Google Scholar and databases.

A particular subject might trip you up, or you might feel that you need extra help in an area. Even the best teacher discovers resources to enhance learning, for progressing lesson plans. The big picture of language arts is huge, and you should not feel bad that you find scholarly resources to help you analyze a poem or diagram a sentence.

Look for quality resources on the Internet. My default is Google Scholar, but most high schools subscribe to a database. We cannot know or love everything!

I get lots of assumptions about English teachers: that they will correct everyone’s grammar, that they correct people’s writing for fun, and that they love any written word. None of those are true of me. When someone asks me what my favorite poem of all time is and I tell them “nothing,” the person normally wrinkles her brow. I get it.

April is National Poetry Month and I know I’m in the minority of English teachers: I don’t care for poetry. These are adaptations I’ve made so that I can teach poetry the best I can. I can (and hope you can too!) apply these ideas when I have teaching subjects I dislike. So, to my readers… what do you do when you teaching subjects you dislike? What tips would you add?

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Poetry graphic organizers


  • Jackie

    I hear ya, Lauralee! I especially agree with your point about being honest with the students and then modelling your learning with them. They need to see that we are learners too!

  • Ms F

    We should team teach! You can do grammar, I’ll do the poetry. Though I’ll admit I don’t love all poems. I have a post coming up about some mini lessons I sprinkle in throughout April since I don’t really get to teach poetry at all in my current gig! Also- I use “Mother to Son” by Hughes with ARITS because her working title was “A Crystal Stair” which is a line from that poem and Mama makes a few references to stairs throughout the play!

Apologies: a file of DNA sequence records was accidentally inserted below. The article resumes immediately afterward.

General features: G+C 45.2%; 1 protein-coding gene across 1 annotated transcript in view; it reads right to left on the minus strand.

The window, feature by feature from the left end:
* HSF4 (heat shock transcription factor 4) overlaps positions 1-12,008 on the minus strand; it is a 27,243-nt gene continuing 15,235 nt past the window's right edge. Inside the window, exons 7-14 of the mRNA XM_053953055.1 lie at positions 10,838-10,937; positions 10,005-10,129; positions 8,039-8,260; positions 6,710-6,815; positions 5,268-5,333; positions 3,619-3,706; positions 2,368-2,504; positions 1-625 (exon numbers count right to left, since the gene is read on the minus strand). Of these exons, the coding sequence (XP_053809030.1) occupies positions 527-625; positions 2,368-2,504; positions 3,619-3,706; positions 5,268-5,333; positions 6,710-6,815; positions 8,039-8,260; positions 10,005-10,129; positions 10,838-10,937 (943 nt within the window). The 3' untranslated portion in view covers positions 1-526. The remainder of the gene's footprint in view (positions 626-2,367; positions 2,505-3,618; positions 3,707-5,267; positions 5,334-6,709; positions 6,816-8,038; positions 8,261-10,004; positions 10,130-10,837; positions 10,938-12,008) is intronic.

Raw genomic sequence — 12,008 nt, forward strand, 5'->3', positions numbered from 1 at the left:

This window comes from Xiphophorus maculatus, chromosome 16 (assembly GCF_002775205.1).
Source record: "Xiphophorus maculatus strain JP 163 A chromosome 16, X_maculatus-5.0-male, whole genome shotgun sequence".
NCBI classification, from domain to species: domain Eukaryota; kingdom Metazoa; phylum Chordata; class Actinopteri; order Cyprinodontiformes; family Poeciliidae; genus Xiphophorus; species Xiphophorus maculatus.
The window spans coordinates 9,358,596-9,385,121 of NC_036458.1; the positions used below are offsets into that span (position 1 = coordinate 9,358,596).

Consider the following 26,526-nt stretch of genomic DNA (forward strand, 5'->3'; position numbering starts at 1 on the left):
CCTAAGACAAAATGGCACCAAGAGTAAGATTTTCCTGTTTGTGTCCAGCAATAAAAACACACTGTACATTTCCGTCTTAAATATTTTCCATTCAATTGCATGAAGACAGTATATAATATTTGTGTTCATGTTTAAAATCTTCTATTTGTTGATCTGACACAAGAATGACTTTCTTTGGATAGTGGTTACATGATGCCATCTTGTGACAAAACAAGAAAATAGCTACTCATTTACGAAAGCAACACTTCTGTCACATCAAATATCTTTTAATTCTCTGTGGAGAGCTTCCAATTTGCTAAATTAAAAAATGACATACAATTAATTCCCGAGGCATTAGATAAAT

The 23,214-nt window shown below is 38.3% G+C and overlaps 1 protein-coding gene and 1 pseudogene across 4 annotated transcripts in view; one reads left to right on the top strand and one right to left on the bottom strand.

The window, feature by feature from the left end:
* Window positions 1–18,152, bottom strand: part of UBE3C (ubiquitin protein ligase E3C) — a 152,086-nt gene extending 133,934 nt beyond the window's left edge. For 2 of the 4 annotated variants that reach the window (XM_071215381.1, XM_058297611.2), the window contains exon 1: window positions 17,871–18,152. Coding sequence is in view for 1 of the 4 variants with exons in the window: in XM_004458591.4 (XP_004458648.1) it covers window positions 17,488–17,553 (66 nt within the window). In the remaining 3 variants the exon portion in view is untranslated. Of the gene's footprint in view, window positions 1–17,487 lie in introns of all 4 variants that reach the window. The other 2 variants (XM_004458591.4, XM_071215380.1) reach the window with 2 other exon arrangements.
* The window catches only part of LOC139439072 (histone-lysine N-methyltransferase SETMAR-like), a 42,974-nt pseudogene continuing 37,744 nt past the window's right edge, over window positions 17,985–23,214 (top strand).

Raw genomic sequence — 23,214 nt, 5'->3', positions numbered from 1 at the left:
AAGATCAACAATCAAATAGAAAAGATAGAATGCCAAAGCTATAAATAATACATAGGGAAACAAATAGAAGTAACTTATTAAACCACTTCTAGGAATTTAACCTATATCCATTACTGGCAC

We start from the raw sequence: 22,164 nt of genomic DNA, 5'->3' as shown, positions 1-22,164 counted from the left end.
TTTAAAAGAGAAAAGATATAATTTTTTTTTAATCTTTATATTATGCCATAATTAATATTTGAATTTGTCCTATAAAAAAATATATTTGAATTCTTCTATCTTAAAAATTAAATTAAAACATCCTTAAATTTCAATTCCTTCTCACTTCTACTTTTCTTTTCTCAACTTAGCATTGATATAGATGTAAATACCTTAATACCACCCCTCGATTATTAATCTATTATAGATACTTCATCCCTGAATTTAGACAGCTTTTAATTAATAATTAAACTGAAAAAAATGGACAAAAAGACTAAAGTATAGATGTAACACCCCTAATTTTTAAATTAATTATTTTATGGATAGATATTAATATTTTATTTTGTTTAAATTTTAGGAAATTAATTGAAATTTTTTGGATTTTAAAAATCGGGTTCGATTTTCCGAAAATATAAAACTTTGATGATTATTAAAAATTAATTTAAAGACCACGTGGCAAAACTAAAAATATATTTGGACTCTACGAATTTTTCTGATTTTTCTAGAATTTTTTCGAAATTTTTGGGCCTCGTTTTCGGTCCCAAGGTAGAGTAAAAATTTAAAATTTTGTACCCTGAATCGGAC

• LeahKStewart

    This is a courageous piece of writing and I truly applaud you Laura for getting this out there. Something I picked up in school was feeling of abnormality that I didn’t love all of each subject… because the teachers could so easily fit themselves into those rigid brackets of learning, why couldn’t I? Your honestly opens doors for your students to be true to themselves and their interests. Perhaps, as poetry isn’t your thing, you could also balance this by suggesting students who are interested in poetry look up another person who loves poetry such as or anyone else they find, there are loads of people who live for poetry, Robert Pinsky is another…

    • [email protected] (author)

      Thanks for the idea. I’ve had students print (clean) song lyrics and gone from there in learning poetical terms. Lots of times I let students lead the way with poetry and I work around what they give me.

  • Sarah Koves

    Wow that comment about silently correcting grammar hits home. I usually don’t even think about other’s or my own grammar in daily conversation. I am not a great speller, and people assume I am because I teach English. I am good at and like math. Why must we be so pigeon-holed?

    • [email protected] (author)

      I don’t either and normally don’t recognize a mistake until someone will say, “oh! I should watch myself in front of you!” Trust me… I won’t correct you.

  • Alexis

    I love your honesty! I am a 6th grade teacher and completely agree that honesty and modeling are key. I love poetry, but I have a hard time teaching it. I think the more I do these lessons, the more I will be comfortable with it. I pretty much hand everything over to the kids and let them discover it. They come up with some really great ideas and notice things I never would have!

    • Lauralee (author)

      Thanks! My lukewarm interest in poetry has another benefit: my students never get the same approach twice. I switch up poetry in an attempt to make it engaging. Maybe it is overcompensation? 🙂 Thanks for stopping by!